The Supreme Court, not surprisingly, granted Wal-Mart’s petition for certiorari today, agreeing to review the 500,000-member class certification decision from the Ninth Circuit, which had held 6-5 that the class could be certified, even though, as Judge Kozinski wrote, the class members

held a multitude of jobs, at different levels of Wal-Mart’s hierarchy, for variable lengths of time, in 3,400 stores, sprinkled across 50 states, with a kaleidoscope of supervisors — male and female — subject to a variety of regional policies that all differed depending on each class member’s job, location and period of employment.

The Supreme Court’s order is encouraging to those of us on the defense side, for at least three reasons.

First, a denial would have sustained a seriously unmanageable class action, and raised questions about whether class certification ever could be denied.

Second, and relatedly, the Ninth Circuit held that the case could be certified under Rule 23(b)(2), which has the advantage for plaintiffs that it does not require, as Rule 23(b)(3) does, that common questions predominate over individual issues.  But 23(b)(2) is supposed to apply only where the principal relief sought is declaratory, with accompanying injunctive relief and perhaps some incidental monetary relief.  Arguing, as the Ninth Circuit did here, that the 500,000 members of the proposed class are mainly looking for a declaration of rights, rather than for money, strains the bounds of reasonable argument.  Again, sustaining that avoidance of the 23(b)(3) predominance requirement would so greatly expand the range of certifiable classes that it would be difficult to imagine a case not appropriate for class treatment.

Third, the Supreme Court added its own question to the mix, directing the parties to brief whether the certification of the class under Rule 23(b)(2) is consistent with the requirements of Rule 23(a).  Most courts treat the Rule 23(a) requirements of adequacy, typicality, and commonality very leniently, saving the more careful scrutiny for the Rule 23(b) analysis.  If that is to be continued, though, then there is not a lot of inconsistency between Rule 23(a) and 23(b)(2).  So the Court’s expression of interest in the interaction between these rules suggests that the Court may be interested in considering whether the Rule 23(a) requirements should have more teeth — and, if so, that would obviously be beneficial to defendants.

In any case, the plaintiffs’ and defense bar will both benefit from clarity about the use of Rule 23(b)(2) and the certification standards generally, so everyone will be watching this one very closely.


Email this postTweet this postLike this postShare this post on LinkedIn
Photo of Mark W. Batten Mark W. Batten

Mark W. Batten is a partner in the Labor & Employment Law Department and co-head of the Class & Collective Actions Group.

Mark represents employers nationwide at all stages of complex employment litigation, including class and collective actions on wage and hour matters…

Mark W. Batten is a partner in the Labor & Employment Law Department and co-head of the Class & Collective Actions Group.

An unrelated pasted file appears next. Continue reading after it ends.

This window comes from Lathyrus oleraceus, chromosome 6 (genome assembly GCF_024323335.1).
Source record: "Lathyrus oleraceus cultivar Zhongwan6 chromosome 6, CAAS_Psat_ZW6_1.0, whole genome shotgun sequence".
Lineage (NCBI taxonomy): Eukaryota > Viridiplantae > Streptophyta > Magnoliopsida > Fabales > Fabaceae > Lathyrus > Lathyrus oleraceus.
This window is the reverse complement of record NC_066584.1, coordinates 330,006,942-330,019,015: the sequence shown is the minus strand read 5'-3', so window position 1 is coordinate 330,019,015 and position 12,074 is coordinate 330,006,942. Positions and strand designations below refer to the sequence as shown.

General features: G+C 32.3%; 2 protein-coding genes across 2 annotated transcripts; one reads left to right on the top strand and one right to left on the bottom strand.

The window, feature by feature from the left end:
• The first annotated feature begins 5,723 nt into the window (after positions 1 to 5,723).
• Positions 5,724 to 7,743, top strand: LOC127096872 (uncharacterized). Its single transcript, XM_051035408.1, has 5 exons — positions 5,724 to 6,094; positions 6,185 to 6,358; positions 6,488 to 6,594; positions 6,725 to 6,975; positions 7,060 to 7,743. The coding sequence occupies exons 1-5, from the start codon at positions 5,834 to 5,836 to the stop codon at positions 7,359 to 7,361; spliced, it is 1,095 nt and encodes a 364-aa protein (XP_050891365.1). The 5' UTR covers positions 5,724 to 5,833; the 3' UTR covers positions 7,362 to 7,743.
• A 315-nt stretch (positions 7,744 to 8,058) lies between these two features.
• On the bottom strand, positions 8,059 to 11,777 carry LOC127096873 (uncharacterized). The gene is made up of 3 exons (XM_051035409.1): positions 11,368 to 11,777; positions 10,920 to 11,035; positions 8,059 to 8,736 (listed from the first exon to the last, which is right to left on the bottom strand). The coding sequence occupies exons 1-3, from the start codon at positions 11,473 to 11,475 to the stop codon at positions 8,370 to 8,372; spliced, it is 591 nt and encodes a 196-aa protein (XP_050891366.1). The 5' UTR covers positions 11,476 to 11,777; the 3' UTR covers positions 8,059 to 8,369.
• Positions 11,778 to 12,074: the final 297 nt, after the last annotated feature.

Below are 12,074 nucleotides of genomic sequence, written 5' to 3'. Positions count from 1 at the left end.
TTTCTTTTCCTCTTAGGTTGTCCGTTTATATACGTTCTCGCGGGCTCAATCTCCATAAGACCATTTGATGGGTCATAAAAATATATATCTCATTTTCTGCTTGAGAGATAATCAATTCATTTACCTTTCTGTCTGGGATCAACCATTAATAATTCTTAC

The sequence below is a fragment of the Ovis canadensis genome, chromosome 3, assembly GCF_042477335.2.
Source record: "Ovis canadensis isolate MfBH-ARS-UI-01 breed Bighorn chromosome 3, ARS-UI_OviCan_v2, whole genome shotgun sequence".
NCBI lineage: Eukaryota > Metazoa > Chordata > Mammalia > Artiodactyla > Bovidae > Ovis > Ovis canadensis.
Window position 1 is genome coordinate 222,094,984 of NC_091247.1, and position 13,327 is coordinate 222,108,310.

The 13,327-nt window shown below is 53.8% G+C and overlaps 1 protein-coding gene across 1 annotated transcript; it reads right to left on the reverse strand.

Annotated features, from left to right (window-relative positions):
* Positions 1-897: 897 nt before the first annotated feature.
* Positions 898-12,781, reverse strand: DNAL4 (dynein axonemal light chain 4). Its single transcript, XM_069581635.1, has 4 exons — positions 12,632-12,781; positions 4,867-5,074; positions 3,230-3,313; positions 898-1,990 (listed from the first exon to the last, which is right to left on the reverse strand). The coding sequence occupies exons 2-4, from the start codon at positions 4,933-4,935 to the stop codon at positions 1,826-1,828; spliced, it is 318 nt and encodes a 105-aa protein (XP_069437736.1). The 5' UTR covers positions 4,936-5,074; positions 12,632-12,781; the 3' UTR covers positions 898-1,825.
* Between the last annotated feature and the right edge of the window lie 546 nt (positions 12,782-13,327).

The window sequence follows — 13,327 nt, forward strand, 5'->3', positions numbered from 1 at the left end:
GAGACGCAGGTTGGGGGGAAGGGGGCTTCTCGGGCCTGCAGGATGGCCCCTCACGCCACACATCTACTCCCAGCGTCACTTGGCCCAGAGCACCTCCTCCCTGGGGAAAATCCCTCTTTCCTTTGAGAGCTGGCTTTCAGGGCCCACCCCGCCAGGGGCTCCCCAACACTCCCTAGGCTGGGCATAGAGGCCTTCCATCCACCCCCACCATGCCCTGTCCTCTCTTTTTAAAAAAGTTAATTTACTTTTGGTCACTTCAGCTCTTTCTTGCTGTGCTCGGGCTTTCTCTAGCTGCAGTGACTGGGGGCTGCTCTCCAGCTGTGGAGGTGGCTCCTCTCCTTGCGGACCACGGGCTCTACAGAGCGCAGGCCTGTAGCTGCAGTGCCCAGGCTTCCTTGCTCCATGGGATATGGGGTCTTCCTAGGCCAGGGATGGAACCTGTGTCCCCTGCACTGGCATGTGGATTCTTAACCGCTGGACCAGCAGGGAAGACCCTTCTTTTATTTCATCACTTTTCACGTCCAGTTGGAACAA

Mark represents employers nationwide at all stages of complex employment litigation, including class and collective actions on wage and hour matters and discrimination claims. Ranked by Chambers USA, Mark is hailed as “a fabulous lawyer, handling interesting and complex cases.” Clients “highly recommend him to anyone seeking litigation counsel in the Boston area,” as well as note “he is responsive, pragmatic and team-oriented, and offers excellent legal advice.”

He assists clients with all aspects of employment policies and practices, including hiring, termination, leaves, accommodation of disabilities, and other matters. Mark also handles diverse civil litigation, including litigation of noncompetition agreements, ERISA matters, discrimination and wrongful termination litigation in federal and state courts; proceedings before the Massachusetts Commission Against Discrimination; wage and hour matters; and labor arbitrations. He is also an experienced appellate attorney both in employment cases and other civil litigation, handling appeals at all levels in the state courts and in the United States Courts of Appeals.

Mark also has substantial experience with traditional labor matters. He regularly represents employers in a variety of industries, including a number of newspaper and media companies, in collective bargaining, practice before the NLRB, labor arbitrations, union organizing campaigns, and day-to-day advice on administration of collective bargaining agreements. He regularly advises clients in both union and non-union settings on diligence matters in corporate acquisitions and financings. He also has experience on behalf of securities firms in arbitrations before the NASD and NYSE of customer and employee complaints.

Mark also practices on behalf of newspapers and other media in newsroom litigation, including libel defense and representation of reporters under subpoena, and has substantial experience in litigation involving access to sealed records and judicial proceedings on behalf of media companies.

Before joining Proskauer, Mark was a trial attorney in the Civil Division of the U.S. Department of Justice in Washington, where he was lead counsel in major litigation for over two dozen federal agencies, ranging from the U.S. Air Force, the CIA, and the U.S. Secret Service to the Department of Housing and Urban Development and the National Endowment for the Arts.

Mark regularly writes and lectures on employment-related matters, including, for instance, MCLE’s Representing Clients Before the Massachusetts Commission Against Discrimination.

In his spare time, Mark is an experienced computer programmer, conversant in C, C++, and other languages. He has ported software between computer operating systems and has published several commercial computer games.